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Minister Warns Against Travel To Fiji

Contributor:
Fuseworks Media
Fuseworks Media
Murray McCully
Murray McCully

Wellington, April 14 NZPA - New Zealanders should think twice about visiting Fiji, Foreign Affairs Minister Murray McCully says.

He has also raised the possibility of travel and trade bans to the troubled Pacific nation but said they were not preferred options.

New Zealand High Commission staff had managed to visit TV3 reporter Sia Aston and cameraman Matt Smith, who are being held in Fiji before deportation, Mr McCully said.

They are expected to be on a flight today.

Local media are being censored and papers are no longer covering political events.

The latest turmoil in Fiji was prompted by its Court of Appeal ruling last Thursday that Commodore Frank Bainimarama's regime, in power since staging a 2006 coup, was illegal under the country's 1997 constitution.

In response, the country's ailing 88-year-old president Ratu Josefa Iloilo sacked the judges, dissolved the constitution, ruled out any election for five years and briefly removed Cdre Bainimarama before re-appointing him as prime minister.

Mr McCully shared his Australian counterpart Stephen Smith's description of the situation in Fiji as a dictatorship.

"We've effectively got a self-appointed dictator who has abrogated the constitution, sacked the judges, tried to suppress media freedom and clamped down on the liberties of citizens. It doesn't get much worse than that," Mr McCully told Radio New Zealand.

New Zealand would consider its response over the next few days after consulting Pacific Islands Forum nations and the Commonwealth.

It was important to "get the line right" on sanctions between sending a strong signal and hurting citizens, he said.

"There are some other things that can be done but they all involve difficult judgments about impacting on the ability of people to trade and to travel."

He noted there was no trade sanction right now. Sanctions mainly focus on the ability of members of the regime to travel here.

"It's not under consideration yet but we'll be talking to the forum and other countries, particularly Australia and PNG over the next 24 hours."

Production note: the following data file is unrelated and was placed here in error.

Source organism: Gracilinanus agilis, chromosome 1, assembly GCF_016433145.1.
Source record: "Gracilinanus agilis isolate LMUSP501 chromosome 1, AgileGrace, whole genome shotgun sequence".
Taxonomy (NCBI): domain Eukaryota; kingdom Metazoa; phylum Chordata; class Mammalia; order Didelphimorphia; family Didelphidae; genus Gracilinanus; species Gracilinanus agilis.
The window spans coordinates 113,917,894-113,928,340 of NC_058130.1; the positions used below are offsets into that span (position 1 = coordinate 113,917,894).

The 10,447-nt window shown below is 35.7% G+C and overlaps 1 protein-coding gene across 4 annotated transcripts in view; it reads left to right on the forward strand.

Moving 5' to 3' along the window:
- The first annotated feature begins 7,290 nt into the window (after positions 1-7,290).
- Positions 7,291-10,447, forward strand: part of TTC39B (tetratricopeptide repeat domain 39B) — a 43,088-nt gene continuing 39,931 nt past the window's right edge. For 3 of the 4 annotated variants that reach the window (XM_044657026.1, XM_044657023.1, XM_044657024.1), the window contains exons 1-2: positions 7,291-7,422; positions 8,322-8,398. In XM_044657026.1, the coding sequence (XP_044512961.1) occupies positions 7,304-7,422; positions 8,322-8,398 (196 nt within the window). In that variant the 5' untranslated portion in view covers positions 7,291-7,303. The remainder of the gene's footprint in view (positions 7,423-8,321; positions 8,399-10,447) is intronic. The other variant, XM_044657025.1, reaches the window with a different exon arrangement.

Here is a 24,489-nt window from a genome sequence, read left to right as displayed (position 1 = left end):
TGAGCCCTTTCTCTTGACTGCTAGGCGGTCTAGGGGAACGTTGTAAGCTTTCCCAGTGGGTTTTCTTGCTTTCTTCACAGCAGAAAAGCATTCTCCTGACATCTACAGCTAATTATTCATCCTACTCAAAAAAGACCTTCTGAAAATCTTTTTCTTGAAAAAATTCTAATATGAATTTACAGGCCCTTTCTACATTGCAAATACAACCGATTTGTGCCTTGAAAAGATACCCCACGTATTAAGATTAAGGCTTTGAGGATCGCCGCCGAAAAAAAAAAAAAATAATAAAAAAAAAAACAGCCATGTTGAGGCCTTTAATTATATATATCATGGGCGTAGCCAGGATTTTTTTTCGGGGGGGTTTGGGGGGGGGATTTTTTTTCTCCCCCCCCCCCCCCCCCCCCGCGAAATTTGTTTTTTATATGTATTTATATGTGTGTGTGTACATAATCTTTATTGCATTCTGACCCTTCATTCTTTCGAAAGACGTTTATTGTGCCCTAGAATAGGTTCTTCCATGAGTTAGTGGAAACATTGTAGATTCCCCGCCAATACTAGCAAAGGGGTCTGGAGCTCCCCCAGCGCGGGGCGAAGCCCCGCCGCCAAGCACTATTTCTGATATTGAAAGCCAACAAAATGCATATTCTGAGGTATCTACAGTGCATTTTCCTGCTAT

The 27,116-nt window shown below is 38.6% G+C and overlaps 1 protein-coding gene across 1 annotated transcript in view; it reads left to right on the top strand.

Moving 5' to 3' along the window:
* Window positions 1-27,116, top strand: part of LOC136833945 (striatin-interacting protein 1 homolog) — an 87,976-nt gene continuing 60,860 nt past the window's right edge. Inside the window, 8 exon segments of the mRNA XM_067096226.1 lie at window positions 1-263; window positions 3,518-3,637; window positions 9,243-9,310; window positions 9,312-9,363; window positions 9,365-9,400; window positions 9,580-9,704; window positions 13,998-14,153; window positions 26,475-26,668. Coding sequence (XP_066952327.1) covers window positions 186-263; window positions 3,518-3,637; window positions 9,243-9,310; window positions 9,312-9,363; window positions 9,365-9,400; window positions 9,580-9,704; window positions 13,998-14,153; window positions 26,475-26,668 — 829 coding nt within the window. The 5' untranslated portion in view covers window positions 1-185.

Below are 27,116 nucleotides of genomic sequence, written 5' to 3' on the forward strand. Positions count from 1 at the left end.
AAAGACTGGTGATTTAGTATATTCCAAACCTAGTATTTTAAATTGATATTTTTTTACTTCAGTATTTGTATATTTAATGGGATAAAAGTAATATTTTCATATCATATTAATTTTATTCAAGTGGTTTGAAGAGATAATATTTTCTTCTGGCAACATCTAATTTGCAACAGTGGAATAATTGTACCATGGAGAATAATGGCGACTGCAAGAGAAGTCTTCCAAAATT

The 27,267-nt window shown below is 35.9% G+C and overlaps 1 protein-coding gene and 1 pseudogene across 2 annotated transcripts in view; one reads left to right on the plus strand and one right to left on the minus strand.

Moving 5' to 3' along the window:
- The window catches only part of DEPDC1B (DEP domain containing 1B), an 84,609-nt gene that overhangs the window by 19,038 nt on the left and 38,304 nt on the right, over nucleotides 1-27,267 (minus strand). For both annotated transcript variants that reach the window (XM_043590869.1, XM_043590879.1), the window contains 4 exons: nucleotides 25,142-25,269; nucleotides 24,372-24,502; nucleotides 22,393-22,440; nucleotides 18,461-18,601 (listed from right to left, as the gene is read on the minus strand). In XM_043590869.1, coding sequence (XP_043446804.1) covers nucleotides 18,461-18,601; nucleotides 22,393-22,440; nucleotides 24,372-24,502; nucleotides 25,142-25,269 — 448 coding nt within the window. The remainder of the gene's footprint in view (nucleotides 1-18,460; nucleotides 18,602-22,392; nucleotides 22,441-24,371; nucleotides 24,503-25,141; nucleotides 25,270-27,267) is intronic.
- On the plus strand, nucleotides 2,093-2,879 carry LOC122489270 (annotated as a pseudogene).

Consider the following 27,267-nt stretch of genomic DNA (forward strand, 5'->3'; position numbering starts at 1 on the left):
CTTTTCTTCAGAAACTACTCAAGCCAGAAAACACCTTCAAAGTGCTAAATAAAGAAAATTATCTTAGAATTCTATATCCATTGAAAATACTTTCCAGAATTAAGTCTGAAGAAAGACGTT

Mr McCully also raised the possibility of restricting New Zealanders' ability to travel to Fiji.

"Effectively the regime is sort of doing that at the moment by making it a much less desirable place to go to, but the New Zealand Government is always reluctant to do anything that's going to curtail the liberties of its citizens."

However, he urged New Zealanders to think twice about holidaying in Fiji. Foreign Affairs and Trade yesterday upgraded its travel advice for Fiji.

"It's now a very much less predictable place than it was. Previous coups have seen a relatively stable environment most of the time. This time we are seeing a very ugly side of the regime where they are clamping down on personal freedoms, media freedoms and there (is a) serious sense of a crackdown on the institutions and individuals who are defying the government.

"I'd say to New Zealanders `think carefully about whether you need to go there".

Mr McCully said New Zealanders involved in business in Fiji had talked to him about their problems but the solution ultimately lay in Fiji's own hands.

"We can't make them hold elections, we can't stop them wrecking their country if that's what they are intent on doing. There are all sorts of signs that Cdre Bainimarama is intent on wrecking his country before giving into the wishes of the international community."

Labour leader Phil Goff said Fiji's regime has lost its "veneer of respectability" now its citizens had been stripped of rights and the media put under state control.

He expected emphatic action from international bodies.

"Almost certainly the Commonwealth will suspend Fiji entirely from the Commonwealth -- that's an automatic process, I'd be very surprised if the Pacific Islands Forum didn't do the same. We've already heard harsh words from the United Nations," he told Breakfast on TV One.

Other countries may follow New Zealand's stance of redirecting any development assistance through agencies rather than the government, Mr Goff said.

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